Led by a sharp plunge in office construction and a stagnating national economy, Orange County’s once-booming economy slowed considerably in mid-1986 and will continue to slide for at least the remainder of the year, Chapman College’s Center for Economic Research reported Thursday.
“The downward forces have gained momentum,” said James Doti, dean of Chapman’s School of Business and Management. “Now the question is not whether the growth rate will fall, but only how fast.”
Although Doti has been forecasting a decline in Orange County’s economy for the last nine months, he said Thursday that events have more than confirmed his expectations. However, he steadfastly refused to predict another recession for either the nation or the county.
“I can only say that the possibility for a recession is greater than it was,” he said.
As a result of the weakness, Doti said he expects layoffs by county businesses to increase and the rate of job creations to slow dramatically.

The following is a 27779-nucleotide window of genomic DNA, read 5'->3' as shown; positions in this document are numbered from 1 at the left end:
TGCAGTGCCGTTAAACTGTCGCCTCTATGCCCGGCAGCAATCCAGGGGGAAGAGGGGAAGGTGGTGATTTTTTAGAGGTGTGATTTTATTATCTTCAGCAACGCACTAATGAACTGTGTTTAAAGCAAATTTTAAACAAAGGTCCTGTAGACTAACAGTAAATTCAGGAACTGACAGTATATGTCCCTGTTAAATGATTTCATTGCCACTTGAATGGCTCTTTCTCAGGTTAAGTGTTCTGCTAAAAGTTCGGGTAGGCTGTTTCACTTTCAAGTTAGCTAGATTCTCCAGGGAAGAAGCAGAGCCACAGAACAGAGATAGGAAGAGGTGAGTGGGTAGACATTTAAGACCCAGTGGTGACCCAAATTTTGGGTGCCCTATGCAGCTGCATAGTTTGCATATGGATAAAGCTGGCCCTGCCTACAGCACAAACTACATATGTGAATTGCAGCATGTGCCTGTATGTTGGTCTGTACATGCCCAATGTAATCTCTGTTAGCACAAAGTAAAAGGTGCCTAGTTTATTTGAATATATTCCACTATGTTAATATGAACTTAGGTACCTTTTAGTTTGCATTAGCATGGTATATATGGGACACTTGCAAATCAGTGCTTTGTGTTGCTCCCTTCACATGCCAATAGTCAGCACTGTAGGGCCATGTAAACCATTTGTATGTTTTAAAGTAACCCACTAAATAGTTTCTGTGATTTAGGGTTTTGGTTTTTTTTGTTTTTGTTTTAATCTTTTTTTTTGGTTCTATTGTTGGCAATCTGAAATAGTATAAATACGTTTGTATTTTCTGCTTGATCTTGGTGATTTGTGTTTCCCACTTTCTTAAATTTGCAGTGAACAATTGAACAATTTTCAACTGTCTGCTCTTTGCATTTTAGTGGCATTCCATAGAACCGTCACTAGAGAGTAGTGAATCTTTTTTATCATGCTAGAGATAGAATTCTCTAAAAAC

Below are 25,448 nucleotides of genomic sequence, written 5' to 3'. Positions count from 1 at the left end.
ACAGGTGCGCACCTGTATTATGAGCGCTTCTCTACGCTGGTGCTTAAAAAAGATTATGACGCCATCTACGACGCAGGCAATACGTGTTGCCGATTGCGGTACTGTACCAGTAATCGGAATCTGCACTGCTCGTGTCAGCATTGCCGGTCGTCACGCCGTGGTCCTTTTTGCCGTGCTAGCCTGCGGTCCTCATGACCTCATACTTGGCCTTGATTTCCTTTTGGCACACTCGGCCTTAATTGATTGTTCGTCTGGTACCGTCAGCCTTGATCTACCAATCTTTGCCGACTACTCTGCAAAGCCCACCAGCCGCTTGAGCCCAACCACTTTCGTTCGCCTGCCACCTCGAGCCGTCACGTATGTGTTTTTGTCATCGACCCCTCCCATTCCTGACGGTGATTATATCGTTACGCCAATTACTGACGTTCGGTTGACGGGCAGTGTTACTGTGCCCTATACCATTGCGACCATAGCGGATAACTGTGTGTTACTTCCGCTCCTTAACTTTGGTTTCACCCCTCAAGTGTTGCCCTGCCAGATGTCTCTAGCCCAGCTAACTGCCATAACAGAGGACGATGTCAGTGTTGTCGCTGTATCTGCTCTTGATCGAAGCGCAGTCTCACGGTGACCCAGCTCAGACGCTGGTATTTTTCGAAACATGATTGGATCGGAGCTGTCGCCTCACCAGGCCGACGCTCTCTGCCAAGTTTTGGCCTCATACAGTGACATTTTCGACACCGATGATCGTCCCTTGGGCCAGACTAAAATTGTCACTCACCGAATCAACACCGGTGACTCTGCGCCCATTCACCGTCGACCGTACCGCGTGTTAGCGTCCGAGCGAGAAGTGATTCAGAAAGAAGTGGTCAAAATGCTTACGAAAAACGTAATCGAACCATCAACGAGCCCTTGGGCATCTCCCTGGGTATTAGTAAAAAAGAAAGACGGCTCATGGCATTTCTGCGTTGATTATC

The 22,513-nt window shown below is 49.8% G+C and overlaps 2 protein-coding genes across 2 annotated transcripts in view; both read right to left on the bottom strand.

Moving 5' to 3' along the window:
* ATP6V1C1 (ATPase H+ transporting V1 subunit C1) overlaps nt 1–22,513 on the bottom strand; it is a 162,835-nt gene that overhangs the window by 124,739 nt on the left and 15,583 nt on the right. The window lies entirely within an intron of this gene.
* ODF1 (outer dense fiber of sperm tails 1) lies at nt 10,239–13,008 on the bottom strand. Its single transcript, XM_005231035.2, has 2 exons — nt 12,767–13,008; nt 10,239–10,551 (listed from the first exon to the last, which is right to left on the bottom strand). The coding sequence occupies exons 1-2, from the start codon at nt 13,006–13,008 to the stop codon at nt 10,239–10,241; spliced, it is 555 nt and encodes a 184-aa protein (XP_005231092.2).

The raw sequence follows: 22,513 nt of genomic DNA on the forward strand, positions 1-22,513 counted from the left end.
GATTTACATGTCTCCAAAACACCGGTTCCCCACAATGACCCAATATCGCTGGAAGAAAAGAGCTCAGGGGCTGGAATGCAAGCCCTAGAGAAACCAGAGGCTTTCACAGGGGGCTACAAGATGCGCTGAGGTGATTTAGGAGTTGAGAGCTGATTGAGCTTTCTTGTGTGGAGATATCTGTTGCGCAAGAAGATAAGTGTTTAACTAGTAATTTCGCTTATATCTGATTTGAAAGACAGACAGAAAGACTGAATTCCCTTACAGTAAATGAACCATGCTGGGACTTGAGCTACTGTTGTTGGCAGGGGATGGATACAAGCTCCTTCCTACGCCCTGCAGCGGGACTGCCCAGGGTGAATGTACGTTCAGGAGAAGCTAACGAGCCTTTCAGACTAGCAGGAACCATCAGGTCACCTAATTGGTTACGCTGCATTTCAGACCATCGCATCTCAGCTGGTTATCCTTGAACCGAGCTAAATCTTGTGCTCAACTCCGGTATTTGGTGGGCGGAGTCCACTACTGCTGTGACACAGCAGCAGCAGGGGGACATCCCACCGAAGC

Orange County job growth, which hit a torrid 9% pace in 1984, will drop to just 3.5% in the final months of the year, he predicted. For all of 1986, Doti projected that 45,000 new jobs will be created, about 60% of the level of two years ago.
Doti, who devised an elaborate econometric model to simulate the Orange County economy, said the economic barometer dropped in mid-1986 to its lowest point since mid-1983, when the county was recovering from back-to-back national recessions. He said he expects the indicator series to drop further for the rest of the year because of the weakening national economy and the continued effects of slower construction rates in both the commercial and residential sectors.
Doti said prospects of new federal tax legislation making real estate a less attractive investment--as well as a continuing glut of new office buildings--dragged down the rate of new commercial construction in the county during the first half of 1986.